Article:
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Comparing Costs of Staying for 5-10 Years

Keep-Calm-Stay-PutLast week's CAMUS online-phone RUG meeting included a comprehensive exam of staying on MANMAN for at least another five years. The proposal, outlined by Terry Floyd of the Support Group, showed a cost exceeding $40,000 a year to keep running an HP 3000 with the ERP application plus crucial support for hardware and all software.

His estimation, for a Series 939 low-end system with 30 users' worth of MANMAN (all numbers are annual)

Hardware support - $5,000
MPE/iX support - $2,000
MANMAN application support - $10,000
Support for vendors of third party software - $10,000, on average
Electric power and cooling - $12,000

Including miscellaneous costs of $3,000 yearly, that's a total of $42,000 to stay on MANMAN each year. "That doesn't even include salaries," Floyd said. "These are costs directly related to MANMAN." One user pushed back on the third party software support costs, saying the estimate was low.

One way to cut back on these costs would be to run MANMAN on the cloud, Floyd said. This development, if it ever emerges for the MANMAN community, would be via the Stromasys emulator, which sits in a Linux cradle. Linux is even supported by the HP Cloud, a newcomer to the virtual server vendor lineup. (HP-UX is not supported). The cloud reduces hardware-related expenses and wipes out electrical, versus a cost of $200 a month per user.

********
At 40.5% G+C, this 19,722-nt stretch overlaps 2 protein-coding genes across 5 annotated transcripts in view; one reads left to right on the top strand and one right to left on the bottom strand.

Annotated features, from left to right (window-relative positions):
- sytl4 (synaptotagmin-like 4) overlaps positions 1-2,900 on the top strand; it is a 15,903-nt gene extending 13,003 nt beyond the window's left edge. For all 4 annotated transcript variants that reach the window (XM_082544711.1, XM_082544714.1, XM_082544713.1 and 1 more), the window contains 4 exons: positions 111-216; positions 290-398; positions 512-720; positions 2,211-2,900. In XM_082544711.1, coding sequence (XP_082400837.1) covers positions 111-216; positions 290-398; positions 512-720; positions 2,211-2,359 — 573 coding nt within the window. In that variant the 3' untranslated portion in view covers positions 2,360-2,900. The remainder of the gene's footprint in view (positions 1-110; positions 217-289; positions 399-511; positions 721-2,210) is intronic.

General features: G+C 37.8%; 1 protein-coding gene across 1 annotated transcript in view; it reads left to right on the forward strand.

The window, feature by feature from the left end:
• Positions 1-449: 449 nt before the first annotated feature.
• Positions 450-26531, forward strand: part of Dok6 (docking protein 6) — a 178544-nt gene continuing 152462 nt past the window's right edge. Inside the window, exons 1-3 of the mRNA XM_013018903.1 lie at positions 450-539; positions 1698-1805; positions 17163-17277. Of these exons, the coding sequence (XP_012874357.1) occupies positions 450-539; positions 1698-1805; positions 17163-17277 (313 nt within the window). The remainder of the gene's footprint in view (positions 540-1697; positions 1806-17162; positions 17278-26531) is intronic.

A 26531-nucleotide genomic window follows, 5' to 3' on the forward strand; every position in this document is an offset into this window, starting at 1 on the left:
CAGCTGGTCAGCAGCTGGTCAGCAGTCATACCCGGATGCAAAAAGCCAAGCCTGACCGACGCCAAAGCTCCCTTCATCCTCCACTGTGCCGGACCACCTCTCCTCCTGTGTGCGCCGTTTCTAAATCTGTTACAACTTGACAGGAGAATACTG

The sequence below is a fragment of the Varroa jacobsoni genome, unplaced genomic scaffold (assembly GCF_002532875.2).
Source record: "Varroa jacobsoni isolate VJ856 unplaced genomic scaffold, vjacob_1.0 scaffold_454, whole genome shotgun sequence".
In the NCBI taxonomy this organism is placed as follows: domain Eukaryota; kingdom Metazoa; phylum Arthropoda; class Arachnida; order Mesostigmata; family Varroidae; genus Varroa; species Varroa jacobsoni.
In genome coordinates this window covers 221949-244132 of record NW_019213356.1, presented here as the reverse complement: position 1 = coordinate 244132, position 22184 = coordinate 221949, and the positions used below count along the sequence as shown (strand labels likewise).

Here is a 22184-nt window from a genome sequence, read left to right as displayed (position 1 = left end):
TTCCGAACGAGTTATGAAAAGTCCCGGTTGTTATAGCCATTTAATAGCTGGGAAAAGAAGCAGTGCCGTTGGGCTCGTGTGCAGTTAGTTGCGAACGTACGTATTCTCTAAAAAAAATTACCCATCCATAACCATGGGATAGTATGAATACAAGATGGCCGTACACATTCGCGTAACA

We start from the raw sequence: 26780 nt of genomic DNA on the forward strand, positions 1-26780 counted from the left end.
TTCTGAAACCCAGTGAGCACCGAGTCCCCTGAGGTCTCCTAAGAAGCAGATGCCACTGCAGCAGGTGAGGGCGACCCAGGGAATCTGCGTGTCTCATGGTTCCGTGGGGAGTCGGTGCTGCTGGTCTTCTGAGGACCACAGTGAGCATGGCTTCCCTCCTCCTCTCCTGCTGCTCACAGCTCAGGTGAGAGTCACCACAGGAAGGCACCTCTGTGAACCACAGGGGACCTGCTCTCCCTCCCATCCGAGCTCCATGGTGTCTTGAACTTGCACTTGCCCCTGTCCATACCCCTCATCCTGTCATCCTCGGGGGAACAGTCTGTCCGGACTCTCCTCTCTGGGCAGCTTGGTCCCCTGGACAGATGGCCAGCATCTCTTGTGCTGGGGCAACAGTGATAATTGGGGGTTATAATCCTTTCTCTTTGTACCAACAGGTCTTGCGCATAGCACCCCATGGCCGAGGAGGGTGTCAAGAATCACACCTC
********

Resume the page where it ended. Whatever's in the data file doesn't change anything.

(Stromasys officials on the call said they thought Floyd may have been referring to one of the possible options for people wanting to migrate off the 3000. There's been no testing or instances of the emulator running from a cloud service yet.)

So while looking at the numbers and the state of 3000-based cloud options, one of the larger points that Floyd made in his review is that MANMAN, even today on current 3000 hardware, could remain a viable place to stay with manufacturing IT -- so long as the ERP instance has up to date modifications for interfaces and integration, properly documented so they don't become tribal knowledge. Plenty of MANMAN sites have modified their application. Mods are part of the MANMAN Way.

"Interfaces and integration are certainly the best places to spend dollars on improving MANMAN," Floyd said. But the cloud is not free, just a lot less costly. Estimating a 30-user implementation -- plenty of the remaining MANMAN sites are small -- he still came in at $6,000 a month. That's $72,000 against the $17,000 plus the expense of purchasing the 3000 and its storage devices.

"You're spending a heck of lot less than that just for the electricity," Floyd said of the cloud solution.

Of course, most companies running MANMAN -- or nearly any other application -- have long ago paid off capital costs for hardware. The costs that remain fixed are the OS and application support ($12,000 in Floyd's estimate) plus the third party software support at $10,000.